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Eni and Hera Group partner on conversion of used vegetable oil to renewable diesel for waste collection vehicles

In Italy, Eni and Hera signed a partnership agreement with the aim of converting used vegetable oil into renewable diesel for Hera’s waste collection vehicles. The agreement revolves around household waste vegetable oil, such as that used for frying, collected by Hera in around 400 roadside containers and about 120 collection centres.

The waste oil will be sent to the Eni bio-refinery in Porto Marghera, Venice—the first oil refinery in the world to be converted into a bio-refinery for the production of Green Diesel, a completely renewable product that accounts for 15% of Enidiesel+. Enidiesel+ will power Hera’s urban waste collection vehicles.

Green Diesel—renewable diesel—is produced by Ecofining technology developed in Eni’s laboratories in collaboration with Honeywell UOP.

During an initial phase, Enidiesel+ will be used by around thirty large vehicles in the Modena area to test and optimize the fuel’s environmental benefits.

Results from tests of Enidiesel+ have shown major benefits in terms of air quality, the economy and industry. Compared to conventional diesel, Enidiesel+ features a renewable component that reduces polluting emissions by up to 40%, consumption by about 4% and engine maintenance costs. These metrics be monitored by both companies in collaboration with the Institute for Engines (Istituto Motori) at the National Research Council of Italy (CNR).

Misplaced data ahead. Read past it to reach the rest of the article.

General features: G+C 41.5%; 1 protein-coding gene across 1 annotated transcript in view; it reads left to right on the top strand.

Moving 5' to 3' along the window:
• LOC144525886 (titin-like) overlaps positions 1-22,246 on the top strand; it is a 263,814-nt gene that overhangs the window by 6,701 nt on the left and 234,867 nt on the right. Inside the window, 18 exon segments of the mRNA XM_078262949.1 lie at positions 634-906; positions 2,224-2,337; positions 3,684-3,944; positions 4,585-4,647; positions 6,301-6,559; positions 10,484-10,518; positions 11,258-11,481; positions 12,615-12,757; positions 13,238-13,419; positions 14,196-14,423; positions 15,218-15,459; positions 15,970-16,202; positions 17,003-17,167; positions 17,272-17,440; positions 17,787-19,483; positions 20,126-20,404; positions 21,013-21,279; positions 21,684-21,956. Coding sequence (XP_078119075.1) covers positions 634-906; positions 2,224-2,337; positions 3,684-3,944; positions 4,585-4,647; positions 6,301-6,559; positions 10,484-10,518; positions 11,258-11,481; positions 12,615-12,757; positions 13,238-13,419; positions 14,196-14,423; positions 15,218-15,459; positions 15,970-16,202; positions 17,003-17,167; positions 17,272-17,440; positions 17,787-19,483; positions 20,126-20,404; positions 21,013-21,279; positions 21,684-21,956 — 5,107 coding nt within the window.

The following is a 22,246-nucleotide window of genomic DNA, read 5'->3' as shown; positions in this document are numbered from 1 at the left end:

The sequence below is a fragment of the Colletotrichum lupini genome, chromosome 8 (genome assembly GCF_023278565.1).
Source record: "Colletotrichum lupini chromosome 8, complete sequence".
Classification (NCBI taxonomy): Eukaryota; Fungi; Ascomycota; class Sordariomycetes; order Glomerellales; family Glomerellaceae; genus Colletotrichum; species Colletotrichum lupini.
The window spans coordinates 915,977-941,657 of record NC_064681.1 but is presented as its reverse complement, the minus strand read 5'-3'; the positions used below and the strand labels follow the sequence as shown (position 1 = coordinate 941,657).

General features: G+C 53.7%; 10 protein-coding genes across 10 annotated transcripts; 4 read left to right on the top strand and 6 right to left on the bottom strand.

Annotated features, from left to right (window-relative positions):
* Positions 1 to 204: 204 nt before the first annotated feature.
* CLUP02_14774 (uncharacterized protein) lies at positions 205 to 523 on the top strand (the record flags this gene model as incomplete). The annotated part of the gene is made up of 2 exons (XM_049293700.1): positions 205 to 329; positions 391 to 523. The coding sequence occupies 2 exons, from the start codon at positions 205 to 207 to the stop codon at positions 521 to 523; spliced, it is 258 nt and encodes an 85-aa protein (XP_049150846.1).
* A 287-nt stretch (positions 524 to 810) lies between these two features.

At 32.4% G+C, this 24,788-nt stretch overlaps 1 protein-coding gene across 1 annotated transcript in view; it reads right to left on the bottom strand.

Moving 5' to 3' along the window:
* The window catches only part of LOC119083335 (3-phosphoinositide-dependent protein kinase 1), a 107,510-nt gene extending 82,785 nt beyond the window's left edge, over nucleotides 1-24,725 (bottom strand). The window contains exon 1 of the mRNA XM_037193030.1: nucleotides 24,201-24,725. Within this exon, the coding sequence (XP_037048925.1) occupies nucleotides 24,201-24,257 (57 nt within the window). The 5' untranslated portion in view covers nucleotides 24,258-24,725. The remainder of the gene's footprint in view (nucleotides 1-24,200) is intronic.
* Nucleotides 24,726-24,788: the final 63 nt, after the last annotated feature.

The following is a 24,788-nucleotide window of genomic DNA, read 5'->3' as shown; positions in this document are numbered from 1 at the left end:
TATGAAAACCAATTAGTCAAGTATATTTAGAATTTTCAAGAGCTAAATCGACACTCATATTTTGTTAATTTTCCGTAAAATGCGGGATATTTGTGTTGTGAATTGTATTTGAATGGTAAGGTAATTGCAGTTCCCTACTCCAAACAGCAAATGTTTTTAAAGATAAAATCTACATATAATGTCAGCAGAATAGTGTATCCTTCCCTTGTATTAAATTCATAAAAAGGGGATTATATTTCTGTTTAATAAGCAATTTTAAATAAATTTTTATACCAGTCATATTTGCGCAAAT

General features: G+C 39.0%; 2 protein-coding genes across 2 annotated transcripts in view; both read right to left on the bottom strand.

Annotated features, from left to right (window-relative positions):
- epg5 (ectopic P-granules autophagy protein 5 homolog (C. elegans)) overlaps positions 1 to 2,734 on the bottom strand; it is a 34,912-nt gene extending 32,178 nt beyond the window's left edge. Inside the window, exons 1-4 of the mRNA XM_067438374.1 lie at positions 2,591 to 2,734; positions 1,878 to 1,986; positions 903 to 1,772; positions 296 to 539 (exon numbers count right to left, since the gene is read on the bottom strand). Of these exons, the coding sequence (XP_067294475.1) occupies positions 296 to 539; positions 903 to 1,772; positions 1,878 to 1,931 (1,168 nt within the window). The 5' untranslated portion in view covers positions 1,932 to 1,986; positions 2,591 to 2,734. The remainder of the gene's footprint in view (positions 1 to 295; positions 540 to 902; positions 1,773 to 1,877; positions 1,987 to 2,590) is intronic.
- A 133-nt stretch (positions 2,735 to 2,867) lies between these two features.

To further support of the initiative, Hera has decided to boost the roadside collection of vegetable oil by introducing 300 new dedicated containers in the areas in which it operates. In 2017 alone, 800 tons of waste vegetable oil were collected, recovered and processed for use either as lubricants or energy. This service is increasingly comprehensive. It also provides an incentive to properly recycle waste oil and also works to prevent behavior such as pouring oil down the sink, which damages household plumbing and water treatment plants.



800 tons of vegetable oil is roughly 250,000 gallons.  This is a minuscule amount of fuel made from a very limited supply of feedstock.  This presents no threat or alternative to petroleum; it is greenwashing.


I guess that is research and just one of many good pilot project. We have many materials to waste and this is good to do. Not the "new petroleum" of course.

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